Austria and Bondoc were correct that the main challenge to the monetary authorities is to ensure “that tools, including policy rate, reserve requirements, auction volumes for deposit facilities, and macroprudential measures are used in concert to effectively transmit monetary policy to the economy.” Monetary policymakers can always leverage on various channels of monetary policy, establish good coordination between monetary policy and operations, and employ macroprudential measures to influence bank lending behavior.

Which brings us to another excellent working paper from the BSP that was just released last month entitled “Introducing a multi-dimensional financial development index for the Philippines” by Jean Christine A. Armas and Nerissa D. De Guzman, both senior economists from the BSP’s DER.

What is interesting about this working paper is that it clarifies this nexus between the financial system and economic growth. Economic growth is driven by an efficient saving-investment channel, productive capital, and technological innovation. These growth-positive channels are optimized when the financial system is well developed. But therein lies the rub — we would normally equate financial development only with private sector credit to GDP and, to some extent, stock market capitalization. Or in other words, when we assess the impact of monetary policy tightening, for instance, we only have in mind the bank lending channel of monetary policy. Ergo, high interest rates erode economic growth and therefore, the BSP should go slow in navigating the trade-off between growth and inflation.

Following Armas and De Guzman, we can argue that limiting the assessment to credit and stock market implications of a monetary action would only capture the depth of the financial system. What they offered in their working paper is a multi-dimensional index that measures the level of development in both the system’s institutions and markets in terms of access, depth, efficiency, and stability. The BSP senior economists therefore improved and extended the index originally constructed by the International Monetary Fund (IMF) in 2016.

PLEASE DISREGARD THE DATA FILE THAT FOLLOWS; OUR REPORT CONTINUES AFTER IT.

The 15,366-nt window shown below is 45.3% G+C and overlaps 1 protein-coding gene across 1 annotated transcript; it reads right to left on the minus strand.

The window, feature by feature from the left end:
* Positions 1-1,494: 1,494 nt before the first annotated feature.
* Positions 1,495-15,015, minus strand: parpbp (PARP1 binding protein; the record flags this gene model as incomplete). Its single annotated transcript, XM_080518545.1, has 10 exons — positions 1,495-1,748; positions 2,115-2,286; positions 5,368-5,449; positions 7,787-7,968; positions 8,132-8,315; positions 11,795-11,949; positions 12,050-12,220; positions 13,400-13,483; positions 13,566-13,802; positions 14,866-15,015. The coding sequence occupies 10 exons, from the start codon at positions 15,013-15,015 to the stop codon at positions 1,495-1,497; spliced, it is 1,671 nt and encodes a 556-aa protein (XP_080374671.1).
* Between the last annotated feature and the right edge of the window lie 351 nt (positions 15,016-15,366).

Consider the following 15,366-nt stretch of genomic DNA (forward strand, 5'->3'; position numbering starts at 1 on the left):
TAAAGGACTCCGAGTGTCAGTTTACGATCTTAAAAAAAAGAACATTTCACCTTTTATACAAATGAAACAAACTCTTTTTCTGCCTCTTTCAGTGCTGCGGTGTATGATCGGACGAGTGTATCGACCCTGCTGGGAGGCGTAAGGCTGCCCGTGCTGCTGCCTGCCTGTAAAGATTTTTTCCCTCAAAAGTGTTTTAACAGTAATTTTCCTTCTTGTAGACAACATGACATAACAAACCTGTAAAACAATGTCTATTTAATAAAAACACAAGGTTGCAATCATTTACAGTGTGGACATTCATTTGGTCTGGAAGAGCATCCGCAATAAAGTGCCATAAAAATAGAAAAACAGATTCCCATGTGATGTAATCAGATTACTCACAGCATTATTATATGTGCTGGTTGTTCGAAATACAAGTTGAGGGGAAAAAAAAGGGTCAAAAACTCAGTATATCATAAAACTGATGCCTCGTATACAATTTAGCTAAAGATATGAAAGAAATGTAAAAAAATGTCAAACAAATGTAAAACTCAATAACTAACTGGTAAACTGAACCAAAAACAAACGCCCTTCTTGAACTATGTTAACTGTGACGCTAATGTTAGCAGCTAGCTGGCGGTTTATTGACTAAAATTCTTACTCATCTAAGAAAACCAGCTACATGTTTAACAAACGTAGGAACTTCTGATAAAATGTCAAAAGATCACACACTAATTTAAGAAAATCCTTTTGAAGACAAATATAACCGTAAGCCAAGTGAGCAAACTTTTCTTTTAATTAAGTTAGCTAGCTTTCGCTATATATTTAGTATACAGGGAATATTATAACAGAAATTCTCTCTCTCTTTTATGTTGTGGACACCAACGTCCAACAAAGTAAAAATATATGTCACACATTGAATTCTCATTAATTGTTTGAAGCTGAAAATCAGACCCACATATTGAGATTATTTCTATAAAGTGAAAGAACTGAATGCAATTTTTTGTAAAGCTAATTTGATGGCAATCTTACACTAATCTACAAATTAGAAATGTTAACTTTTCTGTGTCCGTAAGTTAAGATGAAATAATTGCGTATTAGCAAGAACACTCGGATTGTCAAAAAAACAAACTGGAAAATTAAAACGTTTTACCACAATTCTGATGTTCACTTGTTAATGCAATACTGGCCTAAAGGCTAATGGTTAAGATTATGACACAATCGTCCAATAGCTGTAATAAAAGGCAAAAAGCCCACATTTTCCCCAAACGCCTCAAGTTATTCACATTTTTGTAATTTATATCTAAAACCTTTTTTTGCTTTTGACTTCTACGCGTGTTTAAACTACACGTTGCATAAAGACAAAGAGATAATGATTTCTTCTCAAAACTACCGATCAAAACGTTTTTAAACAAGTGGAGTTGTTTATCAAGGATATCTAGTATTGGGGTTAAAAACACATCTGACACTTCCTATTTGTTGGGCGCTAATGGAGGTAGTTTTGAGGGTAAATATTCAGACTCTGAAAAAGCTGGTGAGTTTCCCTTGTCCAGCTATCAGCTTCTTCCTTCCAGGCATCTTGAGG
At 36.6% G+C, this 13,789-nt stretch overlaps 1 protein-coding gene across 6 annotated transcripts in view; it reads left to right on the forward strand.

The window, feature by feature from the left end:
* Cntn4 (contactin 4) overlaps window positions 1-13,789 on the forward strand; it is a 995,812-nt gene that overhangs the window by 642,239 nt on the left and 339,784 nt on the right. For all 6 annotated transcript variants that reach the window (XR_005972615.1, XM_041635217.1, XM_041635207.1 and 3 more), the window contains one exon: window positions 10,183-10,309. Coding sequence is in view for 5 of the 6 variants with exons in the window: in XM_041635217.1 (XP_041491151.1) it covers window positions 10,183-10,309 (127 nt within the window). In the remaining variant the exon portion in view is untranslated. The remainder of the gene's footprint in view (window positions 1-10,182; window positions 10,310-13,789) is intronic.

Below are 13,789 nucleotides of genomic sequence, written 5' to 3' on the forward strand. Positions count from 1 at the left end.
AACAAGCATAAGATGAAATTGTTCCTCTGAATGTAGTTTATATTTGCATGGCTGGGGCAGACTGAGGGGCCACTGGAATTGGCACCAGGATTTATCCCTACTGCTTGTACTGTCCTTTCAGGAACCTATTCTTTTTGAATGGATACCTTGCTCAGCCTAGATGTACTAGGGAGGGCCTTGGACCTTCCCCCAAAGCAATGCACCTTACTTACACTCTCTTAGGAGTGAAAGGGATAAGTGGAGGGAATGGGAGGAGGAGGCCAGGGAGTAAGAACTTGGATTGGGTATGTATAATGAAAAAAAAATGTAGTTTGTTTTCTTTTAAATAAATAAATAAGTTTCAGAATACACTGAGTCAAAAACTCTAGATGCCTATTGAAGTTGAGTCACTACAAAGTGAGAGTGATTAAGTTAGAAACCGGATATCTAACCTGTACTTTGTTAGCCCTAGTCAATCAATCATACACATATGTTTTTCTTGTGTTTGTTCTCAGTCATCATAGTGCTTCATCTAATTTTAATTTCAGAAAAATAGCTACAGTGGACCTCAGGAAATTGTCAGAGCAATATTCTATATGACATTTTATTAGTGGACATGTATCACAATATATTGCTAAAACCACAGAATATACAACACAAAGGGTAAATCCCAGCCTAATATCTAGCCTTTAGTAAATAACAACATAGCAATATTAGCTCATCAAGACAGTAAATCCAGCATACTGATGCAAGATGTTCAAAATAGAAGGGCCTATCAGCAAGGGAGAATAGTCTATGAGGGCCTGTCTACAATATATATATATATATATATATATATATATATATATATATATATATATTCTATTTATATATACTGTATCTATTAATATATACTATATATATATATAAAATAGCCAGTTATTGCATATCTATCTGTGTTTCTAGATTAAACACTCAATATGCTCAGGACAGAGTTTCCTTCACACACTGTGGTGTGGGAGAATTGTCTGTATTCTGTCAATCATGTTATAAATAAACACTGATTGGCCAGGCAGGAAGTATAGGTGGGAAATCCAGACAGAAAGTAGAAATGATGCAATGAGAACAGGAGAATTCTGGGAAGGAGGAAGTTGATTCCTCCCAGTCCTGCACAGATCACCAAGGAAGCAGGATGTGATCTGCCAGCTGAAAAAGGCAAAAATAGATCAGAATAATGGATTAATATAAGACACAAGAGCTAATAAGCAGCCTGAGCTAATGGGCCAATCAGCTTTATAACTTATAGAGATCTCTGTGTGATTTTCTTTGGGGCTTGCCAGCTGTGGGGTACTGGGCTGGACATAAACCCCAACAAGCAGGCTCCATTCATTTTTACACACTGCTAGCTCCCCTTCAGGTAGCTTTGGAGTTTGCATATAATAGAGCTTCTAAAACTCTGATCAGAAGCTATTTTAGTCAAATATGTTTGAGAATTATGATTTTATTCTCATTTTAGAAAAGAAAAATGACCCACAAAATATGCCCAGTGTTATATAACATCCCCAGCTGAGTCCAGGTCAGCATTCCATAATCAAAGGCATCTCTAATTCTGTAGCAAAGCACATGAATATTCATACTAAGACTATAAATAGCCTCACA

This enhancement is very useful because of the dramatic evolution of financial systems across the world and in its wake, has also spilled over to those of the emerging markets including the Philippines. While banks continue to dominate the financial system, it is necessary to consider the growing importance of non-banks, particularly private insurance corporations. Future research will have to cover the other financial corporations on which data series began only in the first quarter of 2017.

Elsewhere in their paper, the BSP senior economists also made the point that “large amounts of credit provision do not necessarily correspond to broad access to and efficient delivery of financial services…” We need to go beyond one single dimension of the financial system, or just the financial institutions alone.

Looking at the financial developments in both the financial institutions (FI) and financial markets (FM) in the Philippines in all the four metrics of access, depth, efficiency, and stability and the singular index (Overall FD Index) would show that the Philippine financial system “has progressed and developed quite remarkably.”

As this chart shows, both external developments (for instance, US Federal Reserve quantitative easing in 2010, 2012; US-China trade tension in 2018; COVID-19 pandemic in 2020) and key domestic regulatory and policy reforms (for instance, on financial access and inclusion in 2014 and 2018, monetary policy normalization in 2014) drive the system’s access, depth, efficiency, and stability.

Armas and De Guzman’s paper is very significant because it proves that focusing only on financial institutions, as most of us do today, would ignore the other plank which is the financial markets, as well as key financial dimensions other than depth. On the other hand, Austria and Bondoc alerted us on the need to consider different channels of monetary policy transmission other than the usual bank lending channel in assessing the impact of monetary action, for instance. Otherwise, we might be missing many points.

This is how we transport an elephant in the room.

Diwa C. Guinigundo is the former deputy governor for the Monetary and Economics Sector, the Bangko Sentral ng Pilipinas (BSP). He served the BSP for 41 years. In 2001-2003, he was alternate executive director at the International Monetary Fund in Washington, DC. He is the senior pastor of the Fullness of Christ International Ministries in Mandaluyong.